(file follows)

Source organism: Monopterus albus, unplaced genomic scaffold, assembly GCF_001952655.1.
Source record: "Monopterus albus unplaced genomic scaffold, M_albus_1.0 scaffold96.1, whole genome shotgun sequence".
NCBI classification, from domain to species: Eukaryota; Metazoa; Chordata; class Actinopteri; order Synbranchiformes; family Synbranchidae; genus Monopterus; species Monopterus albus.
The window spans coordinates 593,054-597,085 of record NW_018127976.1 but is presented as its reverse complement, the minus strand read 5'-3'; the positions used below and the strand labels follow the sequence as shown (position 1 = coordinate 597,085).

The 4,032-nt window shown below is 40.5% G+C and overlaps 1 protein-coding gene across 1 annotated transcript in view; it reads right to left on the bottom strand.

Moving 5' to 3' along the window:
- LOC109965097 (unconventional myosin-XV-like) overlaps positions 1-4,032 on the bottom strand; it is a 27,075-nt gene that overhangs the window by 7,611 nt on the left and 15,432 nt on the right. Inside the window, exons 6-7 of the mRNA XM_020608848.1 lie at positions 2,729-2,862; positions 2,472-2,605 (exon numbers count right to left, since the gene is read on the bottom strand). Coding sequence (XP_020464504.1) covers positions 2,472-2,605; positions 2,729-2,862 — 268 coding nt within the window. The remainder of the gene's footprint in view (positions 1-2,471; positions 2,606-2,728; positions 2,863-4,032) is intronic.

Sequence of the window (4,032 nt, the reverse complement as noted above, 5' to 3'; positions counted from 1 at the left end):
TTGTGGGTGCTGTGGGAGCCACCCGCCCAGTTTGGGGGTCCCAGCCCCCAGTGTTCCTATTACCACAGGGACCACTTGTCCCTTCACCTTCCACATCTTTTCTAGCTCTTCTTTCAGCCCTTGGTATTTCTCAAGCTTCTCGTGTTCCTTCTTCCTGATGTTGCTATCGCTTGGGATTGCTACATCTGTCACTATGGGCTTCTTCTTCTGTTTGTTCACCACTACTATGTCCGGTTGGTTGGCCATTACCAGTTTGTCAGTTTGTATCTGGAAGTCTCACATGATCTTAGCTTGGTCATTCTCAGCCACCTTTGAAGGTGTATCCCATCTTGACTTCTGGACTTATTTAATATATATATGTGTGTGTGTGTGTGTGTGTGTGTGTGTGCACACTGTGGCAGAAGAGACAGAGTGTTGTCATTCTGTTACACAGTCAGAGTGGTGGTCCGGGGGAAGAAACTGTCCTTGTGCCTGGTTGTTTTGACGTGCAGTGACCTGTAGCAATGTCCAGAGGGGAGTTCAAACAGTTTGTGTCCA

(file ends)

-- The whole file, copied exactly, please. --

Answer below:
Source organism: Monopterus albus, unplaced genomic scaffold, assembly GCF_001952655.1.
Source record: "Monopterus albus unplaced genomic scaffold, M_albus_1.0 scaffold96.1, whole genome shotgun sequence".
NCBI classification, from domain to species: Eukaryota; Metazoa; Chordata; class Actinopteri; order Synbranchiformes; family Synbranchidae; genus Monopterus; species Monopterus albus.
The window spans coordinates 593,054-597,085 of record NW_018127976.1 but is presented as its reverse complement, the minus strand read 5'-3'; the positions used below and the strand labels follow the sequence as shown (position 1 = coordinate 597,085).

The 4,032-nt window shown below is 40.5% G+C and overlaps 1 protein-coding gene across 1 annotated transcript in view; it reads right to left on the bottom strand.

Moving 5' to 3' along the window:
- LOC109965097 (unconventional myosin-XV-like) overlaps positions 1-4,032 on the bottom strand; it is a 27,075-nt gene that overhangs the window by 7,611 nt on the left and 15,432 nt on the right. Inside the window, exons 6-7 of the mRNA XM_020608848.1 lie at positions 2,729-2,862; positions 2,472-2,605 (exon numbers count right to left, since the gene is read on the bottom strand). Coding sequence (XP_020464504.1) covers positions 2,472-2,605; positions 2,729-2,862 — 268 coding nt within the window. The remainder of the gene's footprint in view (positions 1-2,471; positions 2,606-2,728; positions 2,863-4,032) is intronic.

Sequence of the window (4,032 nt, the reverse complement as noted above, 5' to 3'; positions counted from 1 at the left end):
TTGTGGGTGCTGTGGGAGCCACCCGCCCAGTTTGGGGGTCCCAGCCCCCAGTGTTCCTATTACCACAGGGACCACTTGTCCCTTCACCTTCCACATCTTTTCTAGCTCTTCTTTCAGCCCTTGGTATTTCTCAAGCTTCTCGTGTTCCTTCTTCCTGATGTTGCTATCGCTTGGGATTGCTACATCTGTCACTATGGGCTTCTTCTTCTGTTTGTTCACCACTACTATGTCCGGTTGGTTGGCCATTACCAGTTTGTCAGTTTGTATCTGGAAGTCTCACATGATCTTAGCTTGGTCATTCTCAGCCACCTTTGAAGGTGTATCCCATCTTGACTTCTGGACTTATTTAATATATATATGTGTGTGTGTGTGTGTGTGTGTGTGTGTGCACACTGTGGCAGAAGAGACAGAGTGTTGTCATTCTGTTACACAGTCAGAGTGGTGGTCCGGGGGAAGAAACTGTCCTTGTGCCTGGTTGTTTTGACGTGCAGTGACCTGTAGCAATGTCCAGAGGGGAGTTCAAACAGTTTGTGTCCA